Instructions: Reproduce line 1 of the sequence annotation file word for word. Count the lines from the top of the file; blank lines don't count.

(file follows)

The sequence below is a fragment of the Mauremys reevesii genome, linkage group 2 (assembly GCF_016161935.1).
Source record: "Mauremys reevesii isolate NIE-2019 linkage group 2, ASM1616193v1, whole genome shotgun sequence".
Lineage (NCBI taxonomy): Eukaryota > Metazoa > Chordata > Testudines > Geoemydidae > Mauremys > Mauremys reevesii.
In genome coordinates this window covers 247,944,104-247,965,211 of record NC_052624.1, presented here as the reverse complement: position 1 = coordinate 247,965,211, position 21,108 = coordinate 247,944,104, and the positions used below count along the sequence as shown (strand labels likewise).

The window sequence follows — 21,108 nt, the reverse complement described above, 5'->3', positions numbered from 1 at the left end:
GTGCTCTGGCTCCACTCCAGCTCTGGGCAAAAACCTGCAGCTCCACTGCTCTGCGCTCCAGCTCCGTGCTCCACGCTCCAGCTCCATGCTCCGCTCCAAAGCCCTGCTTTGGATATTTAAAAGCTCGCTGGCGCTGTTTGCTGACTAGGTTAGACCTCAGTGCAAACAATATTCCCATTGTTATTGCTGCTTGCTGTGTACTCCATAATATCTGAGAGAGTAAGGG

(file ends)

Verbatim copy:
The sequence below is a fragment of the Mauremys reevesii genome, linkage group 2 (assembly GCF_016161935.1).